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How Far Does 'The Fall of The House of Usher' Meet With The Conventions Of Gothic Fiction?

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Introduction

How Far Does 'The Fall of The House of Usher' Meet With The Conventions Of Gothic Fiction? The Gothic novel dominated English literature from 1764 when 'The Castle of Ortranto' by Horace Warpole was published, until the early to mid 19th century. The Gothic novel is characterised by darkness, dense forests, old castles, dreary rooms and melancholy characters. Although Gothicism began to relinquish its dominance around 1815, it influenced many emerging genres and can still be seen in some of today's popular styles. Stephen King, a famous horror writer, draws on suspense, the fear of loneliness and the fear of the unknown whilst Anne Rice, the current 'queen' of gothic fiction draws on much the same themes as 'The Fall of the House of Usher'. Her latest novel 'Blackwood Farm' is set in a huge house in the middle of nowhere and tells the story of a young man trapped in a neither living nor dead world where he is haunted by a spirit which prevents him from belonging anywhere. The Fall of the House of Usher is set on a 'dark, soundless day in the autumn', an ideal setting for a Gothic tale. Autumn, with its cold dreary months following the warmth of summer and nothing to look forward to apart from the hardships of winter, gives an immediately depressing feel to the story. The clouds are said to be "low in the heavens" making the reader aware of a grey oppressive sky, again referring to darkness and shortage of sunlight. ...read more.

Middle

He is free to show off his talents at description of both setting and human emotions whilst creating a powerfully gothic atmosphere. "I reined my horse to the precipitous brink of a black and lurid tarn that lay in unruffled lustre by the dwelling, and gazed down - but with a shudder even more thrilling than before - upon the remodelled and inverted images of the gray sedge, and the ghastly tree-stems, and the vacant and eye-like windows" Once settled into the house the narrator appears to develop some sort of routine to his days with Usher. Whilst the narrators life is not exactly normal in the strict sense of the word as Ushers grip on sanity is fragile and some of his behaviour very peculiar, the reader is reassured by the calm and sensible voice of the narrator. Though even within this period of relative calm Poe often inserts accounts of some of Usher's bizarre behaviour such as his improvisations on guitar. The apparent death of lady Madeline signals the start of the build in tension to the climax of the story. The narrator has to help Usher deposit her coffin in a small, damp, copper lined vault which lies "at great depth, immediately beneath that portion of the building in which was my own sleeping apartment". The vault is sealed with a massive iron door after the coffin lid has been screwed down. On the final night of the story the narrator is anxious, too anxious to sleep. The reader is not used to this so feels anxious too. ...read more.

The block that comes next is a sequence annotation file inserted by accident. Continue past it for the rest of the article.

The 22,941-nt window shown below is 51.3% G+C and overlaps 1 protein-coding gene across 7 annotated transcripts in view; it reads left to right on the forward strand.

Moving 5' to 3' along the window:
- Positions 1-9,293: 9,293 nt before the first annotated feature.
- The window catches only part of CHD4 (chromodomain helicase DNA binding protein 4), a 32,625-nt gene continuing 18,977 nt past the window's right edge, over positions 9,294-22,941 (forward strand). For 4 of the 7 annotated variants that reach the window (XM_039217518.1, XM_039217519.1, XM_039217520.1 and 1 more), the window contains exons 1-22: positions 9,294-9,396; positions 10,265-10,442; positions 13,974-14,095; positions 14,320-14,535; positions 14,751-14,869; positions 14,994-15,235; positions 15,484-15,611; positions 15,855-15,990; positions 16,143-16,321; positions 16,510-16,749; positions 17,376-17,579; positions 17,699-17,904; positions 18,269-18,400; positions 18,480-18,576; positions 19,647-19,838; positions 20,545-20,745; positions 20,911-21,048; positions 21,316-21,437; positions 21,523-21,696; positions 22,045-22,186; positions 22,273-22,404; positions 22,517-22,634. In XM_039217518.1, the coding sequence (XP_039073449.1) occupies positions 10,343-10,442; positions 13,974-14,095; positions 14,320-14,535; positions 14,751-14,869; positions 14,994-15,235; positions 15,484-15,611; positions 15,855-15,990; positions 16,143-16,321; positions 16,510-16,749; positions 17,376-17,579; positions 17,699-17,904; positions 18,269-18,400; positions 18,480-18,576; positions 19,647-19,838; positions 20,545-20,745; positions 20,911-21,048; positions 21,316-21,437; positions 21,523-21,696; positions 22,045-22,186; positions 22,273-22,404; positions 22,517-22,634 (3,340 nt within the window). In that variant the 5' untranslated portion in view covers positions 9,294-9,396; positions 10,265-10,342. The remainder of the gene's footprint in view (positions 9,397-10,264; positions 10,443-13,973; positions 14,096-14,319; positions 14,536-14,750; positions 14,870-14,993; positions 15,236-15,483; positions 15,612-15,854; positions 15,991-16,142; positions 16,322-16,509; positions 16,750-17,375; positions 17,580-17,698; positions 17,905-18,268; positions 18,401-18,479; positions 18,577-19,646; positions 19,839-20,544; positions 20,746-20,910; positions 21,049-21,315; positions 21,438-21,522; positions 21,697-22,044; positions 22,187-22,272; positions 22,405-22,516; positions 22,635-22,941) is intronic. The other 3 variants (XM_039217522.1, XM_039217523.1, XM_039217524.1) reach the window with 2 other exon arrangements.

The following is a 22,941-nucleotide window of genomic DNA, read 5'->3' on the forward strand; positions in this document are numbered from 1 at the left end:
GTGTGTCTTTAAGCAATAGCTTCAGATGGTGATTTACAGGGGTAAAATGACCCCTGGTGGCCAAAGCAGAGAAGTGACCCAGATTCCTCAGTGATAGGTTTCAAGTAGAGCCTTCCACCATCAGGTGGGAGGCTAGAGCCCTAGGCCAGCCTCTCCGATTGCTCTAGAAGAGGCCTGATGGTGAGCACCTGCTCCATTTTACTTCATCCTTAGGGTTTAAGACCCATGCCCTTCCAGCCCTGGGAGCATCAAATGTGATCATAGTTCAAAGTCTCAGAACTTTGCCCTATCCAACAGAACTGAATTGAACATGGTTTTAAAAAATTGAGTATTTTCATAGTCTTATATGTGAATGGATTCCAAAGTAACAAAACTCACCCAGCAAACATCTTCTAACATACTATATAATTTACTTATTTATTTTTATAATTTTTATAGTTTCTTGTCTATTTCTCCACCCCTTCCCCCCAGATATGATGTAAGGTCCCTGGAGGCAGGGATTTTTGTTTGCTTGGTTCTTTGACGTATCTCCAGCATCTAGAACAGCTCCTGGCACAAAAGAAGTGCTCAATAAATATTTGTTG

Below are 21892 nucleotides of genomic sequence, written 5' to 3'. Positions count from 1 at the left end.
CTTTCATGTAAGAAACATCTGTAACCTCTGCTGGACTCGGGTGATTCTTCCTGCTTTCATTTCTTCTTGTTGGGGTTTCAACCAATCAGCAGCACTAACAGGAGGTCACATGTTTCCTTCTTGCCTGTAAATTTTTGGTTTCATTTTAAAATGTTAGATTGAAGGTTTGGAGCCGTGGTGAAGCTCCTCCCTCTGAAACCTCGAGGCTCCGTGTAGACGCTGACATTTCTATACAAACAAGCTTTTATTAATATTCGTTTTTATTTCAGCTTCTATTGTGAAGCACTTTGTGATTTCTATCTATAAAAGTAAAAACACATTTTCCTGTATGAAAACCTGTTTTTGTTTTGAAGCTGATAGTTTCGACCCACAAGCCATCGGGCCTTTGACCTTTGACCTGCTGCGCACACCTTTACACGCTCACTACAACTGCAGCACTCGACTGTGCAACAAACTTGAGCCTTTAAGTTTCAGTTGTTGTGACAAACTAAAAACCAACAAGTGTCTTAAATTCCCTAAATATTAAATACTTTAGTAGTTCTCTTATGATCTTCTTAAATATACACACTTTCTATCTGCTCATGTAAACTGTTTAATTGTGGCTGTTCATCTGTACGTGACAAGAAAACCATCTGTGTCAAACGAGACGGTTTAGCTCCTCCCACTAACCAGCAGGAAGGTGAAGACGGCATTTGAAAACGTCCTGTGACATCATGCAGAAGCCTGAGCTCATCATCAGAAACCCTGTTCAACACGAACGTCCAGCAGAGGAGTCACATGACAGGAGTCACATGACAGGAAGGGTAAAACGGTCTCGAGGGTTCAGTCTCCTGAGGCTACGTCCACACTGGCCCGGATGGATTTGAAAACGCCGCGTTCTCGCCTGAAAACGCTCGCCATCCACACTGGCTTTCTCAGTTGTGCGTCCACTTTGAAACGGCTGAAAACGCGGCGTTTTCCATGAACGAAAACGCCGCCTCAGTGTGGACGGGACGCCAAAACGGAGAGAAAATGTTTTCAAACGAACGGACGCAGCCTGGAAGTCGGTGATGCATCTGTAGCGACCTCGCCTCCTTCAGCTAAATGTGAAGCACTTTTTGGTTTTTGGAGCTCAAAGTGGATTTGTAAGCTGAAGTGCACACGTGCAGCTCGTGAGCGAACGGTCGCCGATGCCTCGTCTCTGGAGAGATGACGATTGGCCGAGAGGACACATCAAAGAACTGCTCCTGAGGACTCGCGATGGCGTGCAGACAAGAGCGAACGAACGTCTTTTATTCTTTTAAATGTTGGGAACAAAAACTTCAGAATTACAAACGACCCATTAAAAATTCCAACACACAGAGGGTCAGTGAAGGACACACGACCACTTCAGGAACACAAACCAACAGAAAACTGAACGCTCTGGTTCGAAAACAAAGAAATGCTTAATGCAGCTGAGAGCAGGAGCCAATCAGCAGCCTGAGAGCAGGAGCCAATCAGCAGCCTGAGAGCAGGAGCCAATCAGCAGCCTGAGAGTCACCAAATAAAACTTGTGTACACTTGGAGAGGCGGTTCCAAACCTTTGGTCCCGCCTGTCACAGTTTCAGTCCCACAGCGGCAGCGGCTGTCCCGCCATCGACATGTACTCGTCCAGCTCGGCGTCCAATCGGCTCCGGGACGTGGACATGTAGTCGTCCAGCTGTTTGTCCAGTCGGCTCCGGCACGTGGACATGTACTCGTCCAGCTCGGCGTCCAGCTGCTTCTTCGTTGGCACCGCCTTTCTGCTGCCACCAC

Conclusion

The climax line is delivered with the opening word "MADMAN". Usher seems to be addressing everyone, not just the narrator but himself and the reader as well because if we believe she is alive then we are 'mad' too. There was not enough air in the vault to keep her alive for so long. 'The Fall of the House of Usher' meets the conventions of Gothic fiction well. The Gothic novel was characterised by intense images of vast dark forest landscapes, large castles with dreary interiors and forlorn characters. All of these are portrayed to full effect and the use of adjectives which may have seemed a little excessive, tied in with the atmosphere of the story and actually played off the excessive madness of Usher. The house provides a supernatural mystic background, it is very old with many dark and sinister secrets and the "donjon-keep" provides a direct connection to the medieval roots of the Gothic. Poe creates for the reader a feeling of apprehension and unease which leads to fear and then to terror. All are essential elements for the Gothic novel. This novel still has an appeal to readers in 2002 as a classical book but at the time it was originally published its genre was fairly common and that's why when he could, Poe had to use is talent of manipulating the readers mind to full effect. Although his style seems old fashioned to us, I feel that this style of writing has greater impact on the reader than a modern gothic author such as Ann Rice because the language ties in more closely with the roots of the gothic. Max Carter 11RHC ...read more.

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